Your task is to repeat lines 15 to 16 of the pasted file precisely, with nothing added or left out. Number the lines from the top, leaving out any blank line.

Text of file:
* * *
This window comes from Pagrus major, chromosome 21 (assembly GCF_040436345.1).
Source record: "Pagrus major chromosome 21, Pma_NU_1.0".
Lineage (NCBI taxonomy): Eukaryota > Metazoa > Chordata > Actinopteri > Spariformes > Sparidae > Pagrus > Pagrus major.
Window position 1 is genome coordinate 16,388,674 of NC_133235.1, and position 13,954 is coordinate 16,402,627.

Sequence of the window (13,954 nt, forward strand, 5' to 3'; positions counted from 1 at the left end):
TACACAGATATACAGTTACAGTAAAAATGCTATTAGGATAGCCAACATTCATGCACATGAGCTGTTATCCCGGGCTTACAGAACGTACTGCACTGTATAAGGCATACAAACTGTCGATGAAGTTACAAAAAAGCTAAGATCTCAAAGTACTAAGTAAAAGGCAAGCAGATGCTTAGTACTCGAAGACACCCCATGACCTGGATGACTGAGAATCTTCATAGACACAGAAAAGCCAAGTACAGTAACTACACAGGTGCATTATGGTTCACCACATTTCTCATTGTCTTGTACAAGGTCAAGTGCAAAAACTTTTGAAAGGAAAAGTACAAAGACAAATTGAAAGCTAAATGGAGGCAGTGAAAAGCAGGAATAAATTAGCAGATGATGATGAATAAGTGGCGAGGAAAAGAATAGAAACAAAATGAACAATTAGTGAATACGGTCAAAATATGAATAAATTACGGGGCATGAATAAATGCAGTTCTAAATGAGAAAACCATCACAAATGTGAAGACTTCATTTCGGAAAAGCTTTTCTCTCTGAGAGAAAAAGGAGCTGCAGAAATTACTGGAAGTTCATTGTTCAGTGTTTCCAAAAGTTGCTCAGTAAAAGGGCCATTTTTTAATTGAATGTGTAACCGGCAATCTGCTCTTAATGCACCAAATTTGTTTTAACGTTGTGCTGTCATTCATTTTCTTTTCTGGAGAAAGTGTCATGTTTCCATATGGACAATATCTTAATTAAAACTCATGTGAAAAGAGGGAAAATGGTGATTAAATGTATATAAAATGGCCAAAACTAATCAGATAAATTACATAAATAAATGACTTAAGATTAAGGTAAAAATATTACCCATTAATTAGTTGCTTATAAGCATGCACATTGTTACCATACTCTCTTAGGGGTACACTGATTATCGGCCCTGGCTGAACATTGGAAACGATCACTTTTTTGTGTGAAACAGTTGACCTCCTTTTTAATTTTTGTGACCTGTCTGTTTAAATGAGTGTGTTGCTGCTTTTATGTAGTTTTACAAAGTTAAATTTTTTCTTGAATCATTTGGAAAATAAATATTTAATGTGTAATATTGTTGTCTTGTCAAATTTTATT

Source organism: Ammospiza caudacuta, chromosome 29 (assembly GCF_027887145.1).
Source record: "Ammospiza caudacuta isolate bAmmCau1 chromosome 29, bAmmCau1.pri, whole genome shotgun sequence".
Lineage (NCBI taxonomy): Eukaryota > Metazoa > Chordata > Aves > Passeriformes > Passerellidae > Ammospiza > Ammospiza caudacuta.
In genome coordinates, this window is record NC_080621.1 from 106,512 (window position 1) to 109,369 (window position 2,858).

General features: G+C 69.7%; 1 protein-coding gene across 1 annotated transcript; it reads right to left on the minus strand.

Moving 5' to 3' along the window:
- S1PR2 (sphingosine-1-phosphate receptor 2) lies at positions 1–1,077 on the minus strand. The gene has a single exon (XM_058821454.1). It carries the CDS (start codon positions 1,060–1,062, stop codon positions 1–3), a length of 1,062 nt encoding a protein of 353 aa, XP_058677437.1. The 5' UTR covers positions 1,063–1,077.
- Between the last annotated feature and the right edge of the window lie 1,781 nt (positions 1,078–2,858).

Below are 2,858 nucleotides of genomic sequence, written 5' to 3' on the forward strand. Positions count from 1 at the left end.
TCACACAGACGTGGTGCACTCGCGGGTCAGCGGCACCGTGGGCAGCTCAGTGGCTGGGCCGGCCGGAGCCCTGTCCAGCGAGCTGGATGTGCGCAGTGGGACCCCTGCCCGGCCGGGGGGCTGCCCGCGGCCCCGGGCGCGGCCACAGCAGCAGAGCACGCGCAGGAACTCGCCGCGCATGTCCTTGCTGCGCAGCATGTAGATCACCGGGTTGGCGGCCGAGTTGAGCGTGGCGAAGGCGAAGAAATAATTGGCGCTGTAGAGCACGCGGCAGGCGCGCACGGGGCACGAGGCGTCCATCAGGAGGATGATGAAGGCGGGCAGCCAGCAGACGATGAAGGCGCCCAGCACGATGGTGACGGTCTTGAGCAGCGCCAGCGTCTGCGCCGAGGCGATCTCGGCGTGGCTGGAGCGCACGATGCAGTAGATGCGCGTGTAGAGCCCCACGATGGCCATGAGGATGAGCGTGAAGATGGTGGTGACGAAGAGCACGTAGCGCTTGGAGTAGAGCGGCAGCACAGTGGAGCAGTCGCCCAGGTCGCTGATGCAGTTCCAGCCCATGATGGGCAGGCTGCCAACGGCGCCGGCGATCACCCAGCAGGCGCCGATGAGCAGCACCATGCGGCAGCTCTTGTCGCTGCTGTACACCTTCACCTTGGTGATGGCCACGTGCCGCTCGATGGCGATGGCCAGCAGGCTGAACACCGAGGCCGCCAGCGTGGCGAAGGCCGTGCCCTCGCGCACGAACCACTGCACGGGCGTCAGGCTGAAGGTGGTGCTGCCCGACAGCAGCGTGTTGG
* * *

Below are 2,858 nucleotides of genomic sequence, written 5' to 3' on the forward strand. Positions count from 1 at the left end.
TCACACAGACGTGGTGCACTCGCGGGTCAGCGGCACCGTGGGCAGCTCAGTGGCTGGGCCGGCCGGAGCCCTGTCCAGCGAGCTGGATGTGCGCAGTGGGACCCCTGCCCGGCCGGGGGGCTGCCCGCGGCCCCGGGCGCGGCCACAGCAGCAGAGCACGCGCAGGAACTCGCCGCGCATGTCCTTGCTGCGCAGCATGTAGATCACCGGGTTGGCGGCCGAGTTGAGCGTGGCGAAGGCGAAGAAATAATTGGCGCTGTAGAGCACGCGGCAGGCGCGCACGGGGCACGAGGCGTCCATCAGGAGGATGATGAAGGCGGGCAGCCAGCAGACGATGAAGGCGCCCAGCACGATGGTGACGGTCTTGAGCAGCGCCAGCGTCTGCGCCGAGGCGATCTCGGCGTGGCTGGAGCGCACGATGCAGTAGATGCGCGTGTAGAGCCCCACGATGGCCATGAGGATGAGCGTGAAGATGGTGGTGACGAAGAGCACGTAGCGCTTGGAGTAGAGCGGCAGCACAGTGGAGCAGTCGCCCAGGTCGCTGATGCAGTTCCAGCCCATGATGGGCAGGCTGCCAACGGCGCCGGCGATCACCCAGCAGGCGCCGATGAGCAGCACCATGCGGCAGCTCTTGTCGCTGCTGTACACCTTCACCTTGGTGATGGCCACGTGCCGCTCGATGGCGATGGCCAGCAGGCTGAACACCGAGGCCGCCAGCGTGGCGAAGGCCGTGCCCTCGCGCACGAACCACTGCACGGGCGTCAGGCTGAAGGTGGTGCTGCCCGACAGCAGCGTGTTGG